Add a onMouseDown() function and inside it, Destroy(gameObject). This will destroy the game object it is attached to when a player clicks (on PC/laptop) or taps (on a tablet/mobile phone) on it.

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Attach this script to the frog by simply dragging the script into the frog’s inspector, or the frog object itself, in the hierarchy.

Now let’s run the game and check if it is working.

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It disappears! Clicking on the frog destroy it, but what if we want to add an effect when the frog is destroyed?

Let’s explore two new concepts for this type of effect:

  1. Prefab
  2. Game object instantiation

Prefab

A prefab is simply a game object template. You can configure a game object with the needed components and its properties, and then can create an instance from this prefab in the scene. The game object instance will have these components with the configured properties. When you change the components in a prefa, all the instances’ components will change as well so they will be in sync.

When you want a game object to appear in the scene that was not created from the start, you need to instantiate a game object at runtime. To be able to instantiate a sprite, for example, you need a prefab. When you instantiate a game object at runtime, there will be an instance of that game object created in the scene.

To create a prefab simply drag the game object from the Hierarchy into the project Assets folder (after, of course, adding all the components you need.You can edit these components and add more components anytime).

We will create a frog prefab later in the series when we finish all the needed components. But for now we understand what a prefab is.

Time to add an effect for when the frog is killed. Let’s visit the Unity Asset store to browse effects.

Unity Asset Store

Unity has a Unity Asset Store which you can visit directly or through the Unity Engine by selecting Window > Asset Store.

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This is an assets store with tons of free and paid assets you can use in your games. Check their licenses before using them commercially, though.

I will use the Cartoon FX Free effect. This asset is available for free and has around 50 cartoon effects.

To import this asset into your project, click on the “Add to My Assets” button in the Asset Store.

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Accept the Terms of Service and then click Open in Unity.

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The Package manager will open and you’ll be able to download the package.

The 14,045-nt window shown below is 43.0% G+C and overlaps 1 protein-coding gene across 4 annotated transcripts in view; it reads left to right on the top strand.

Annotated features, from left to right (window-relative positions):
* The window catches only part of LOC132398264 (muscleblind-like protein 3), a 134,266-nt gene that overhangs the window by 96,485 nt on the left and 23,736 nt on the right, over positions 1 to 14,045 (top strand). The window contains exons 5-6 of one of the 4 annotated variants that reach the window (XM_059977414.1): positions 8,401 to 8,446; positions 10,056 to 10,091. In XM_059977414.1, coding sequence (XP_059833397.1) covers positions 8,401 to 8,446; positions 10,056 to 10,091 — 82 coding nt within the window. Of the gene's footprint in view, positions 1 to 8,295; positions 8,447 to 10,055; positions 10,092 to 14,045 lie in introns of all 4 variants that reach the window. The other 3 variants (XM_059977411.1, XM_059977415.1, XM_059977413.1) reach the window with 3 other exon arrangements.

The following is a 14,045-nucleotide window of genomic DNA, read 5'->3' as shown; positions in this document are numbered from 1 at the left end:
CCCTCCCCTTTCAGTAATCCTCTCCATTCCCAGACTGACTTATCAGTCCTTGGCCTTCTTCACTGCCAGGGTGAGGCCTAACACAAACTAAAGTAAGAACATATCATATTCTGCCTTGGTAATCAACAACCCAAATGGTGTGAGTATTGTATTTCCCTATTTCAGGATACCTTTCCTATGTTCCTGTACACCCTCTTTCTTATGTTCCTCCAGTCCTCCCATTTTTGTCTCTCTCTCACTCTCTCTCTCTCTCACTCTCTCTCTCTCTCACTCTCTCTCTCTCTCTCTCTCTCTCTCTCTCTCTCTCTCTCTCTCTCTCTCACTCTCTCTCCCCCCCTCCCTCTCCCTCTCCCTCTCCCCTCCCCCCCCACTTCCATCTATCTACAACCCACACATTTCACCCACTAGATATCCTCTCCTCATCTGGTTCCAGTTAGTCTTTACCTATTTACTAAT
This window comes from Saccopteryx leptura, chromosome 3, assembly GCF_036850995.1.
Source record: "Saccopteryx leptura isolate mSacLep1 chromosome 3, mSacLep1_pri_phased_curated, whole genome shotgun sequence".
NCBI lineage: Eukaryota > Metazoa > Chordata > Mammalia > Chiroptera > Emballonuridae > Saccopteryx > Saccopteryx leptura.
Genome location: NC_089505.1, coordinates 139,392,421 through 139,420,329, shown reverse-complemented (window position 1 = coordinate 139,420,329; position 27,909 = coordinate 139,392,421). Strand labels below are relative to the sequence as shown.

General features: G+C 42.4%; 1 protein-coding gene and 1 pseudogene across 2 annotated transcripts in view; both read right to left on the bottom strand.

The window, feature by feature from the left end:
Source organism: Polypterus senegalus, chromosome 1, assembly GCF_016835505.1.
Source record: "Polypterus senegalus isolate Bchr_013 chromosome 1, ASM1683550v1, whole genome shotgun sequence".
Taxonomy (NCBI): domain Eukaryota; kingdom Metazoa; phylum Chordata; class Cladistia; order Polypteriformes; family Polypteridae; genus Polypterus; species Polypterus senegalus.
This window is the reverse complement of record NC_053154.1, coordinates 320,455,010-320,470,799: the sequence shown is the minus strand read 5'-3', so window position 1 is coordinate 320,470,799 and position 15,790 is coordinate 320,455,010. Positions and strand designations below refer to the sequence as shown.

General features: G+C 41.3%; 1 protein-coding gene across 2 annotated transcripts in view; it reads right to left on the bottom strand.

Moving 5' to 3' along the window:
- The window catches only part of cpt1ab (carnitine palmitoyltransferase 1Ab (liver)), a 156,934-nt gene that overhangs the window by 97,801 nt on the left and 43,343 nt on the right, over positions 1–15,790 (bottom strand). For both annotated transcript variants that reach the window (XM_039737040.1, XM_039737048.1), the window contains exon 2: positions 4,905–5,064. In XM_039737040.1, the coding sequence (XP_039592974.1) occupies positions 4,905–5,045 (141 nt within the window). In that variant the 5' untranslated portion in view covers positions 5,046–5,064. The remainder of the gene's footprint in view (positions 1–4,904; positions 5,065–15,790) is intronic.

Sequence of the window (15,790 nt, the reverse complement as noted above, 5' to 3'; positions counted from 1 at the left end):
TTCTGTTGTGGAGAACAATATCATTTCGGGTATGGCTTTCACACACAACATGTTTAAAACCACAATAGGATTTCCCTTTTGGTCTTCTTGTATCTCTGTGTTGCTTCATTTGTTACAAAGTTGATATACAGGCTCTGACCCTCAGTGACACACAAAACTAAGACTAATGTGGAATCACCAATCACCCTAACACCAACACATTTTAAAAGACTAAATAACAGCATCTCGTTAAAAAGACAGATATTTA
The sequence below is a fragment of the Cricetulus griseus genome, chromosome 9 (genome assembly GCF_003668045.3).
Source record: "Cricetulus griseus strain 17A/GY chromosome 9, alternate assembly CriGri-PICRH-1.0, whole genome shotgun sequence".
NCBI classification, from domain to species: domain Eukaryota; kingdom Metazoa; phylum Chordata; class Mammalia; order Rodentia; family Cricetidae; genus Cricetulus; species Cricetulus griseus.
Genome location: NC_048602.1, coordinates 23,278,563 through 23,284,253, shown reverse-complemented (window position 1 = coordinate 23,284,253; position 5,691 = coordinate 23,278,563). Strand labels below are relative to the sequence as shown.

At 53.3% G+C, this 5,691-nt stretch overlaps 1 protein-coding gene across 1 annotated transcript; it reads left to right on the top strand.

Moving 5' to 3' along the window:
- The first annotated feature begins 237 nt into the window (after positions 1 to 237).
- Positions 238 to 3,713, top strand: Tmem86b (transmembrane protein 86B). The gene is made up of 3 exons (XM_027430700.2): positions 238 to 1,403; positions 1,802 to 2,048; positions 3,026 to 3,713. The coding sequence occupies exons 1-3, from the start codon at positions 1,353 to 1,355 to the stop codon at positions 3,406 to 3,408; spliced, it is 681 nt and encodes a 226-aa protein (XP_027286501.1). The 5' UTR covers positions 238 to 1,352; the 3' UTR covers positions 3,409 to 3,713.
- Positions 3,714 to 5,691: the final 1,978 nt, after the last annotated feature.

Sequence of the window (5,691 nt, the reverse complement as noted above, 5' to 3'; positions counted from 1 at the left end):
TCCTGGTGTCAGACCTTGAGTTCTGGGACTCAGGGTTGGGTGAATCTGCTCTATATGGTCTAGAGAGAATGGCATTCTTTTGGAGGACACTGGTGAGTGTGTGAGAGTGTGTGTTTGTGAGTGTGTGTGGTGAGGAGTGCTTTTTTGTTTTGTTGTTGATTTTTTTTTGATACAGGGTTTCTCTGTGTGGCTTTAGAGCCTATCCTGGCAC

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Import this package into your project. You can leave all the items selected or feel free to select only a few items.

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You will find a new folder titled “JMO Assets” in your assets folder, with 3 folders inside.

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We need the prefabs inside the first folder, “Cartoon FX”.

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These prefabs are for particle system effects. I will elaborate more on this in a later article. For now, we need an explosion effect for when a player kills the frog.

Locate the explosion prefab inside the “Explosions” folder in the “CFX2 Prefabs” folder.

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Double click on the explosion prefab to take a look. You can click on play to see it in action.

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Now let’s instantiate this prefab when we destroy the frog.

Instantiate a prefab

To instantiate a prefab, you only need one line of code and a reference to that prefab.

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Let’s understand this line of code:

Instantiate(SmokeEffect, transform.position, Quaternion.identity);

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  • [SerializeField] makes this a public game object where we can drag the prefab and into the field within the inspector of the game object that the script is attached to.

  • transform.position: this position is that of the game object the script is attached to, which is the frog in this case – which is exactly what we want.

  • Quaternion.identity: Quaternion means zero rotation so the explosion will not be rotated.

Let’s save the script and go back to Unity to drag the explosion effect into the empty field of the script, as shown in the images below.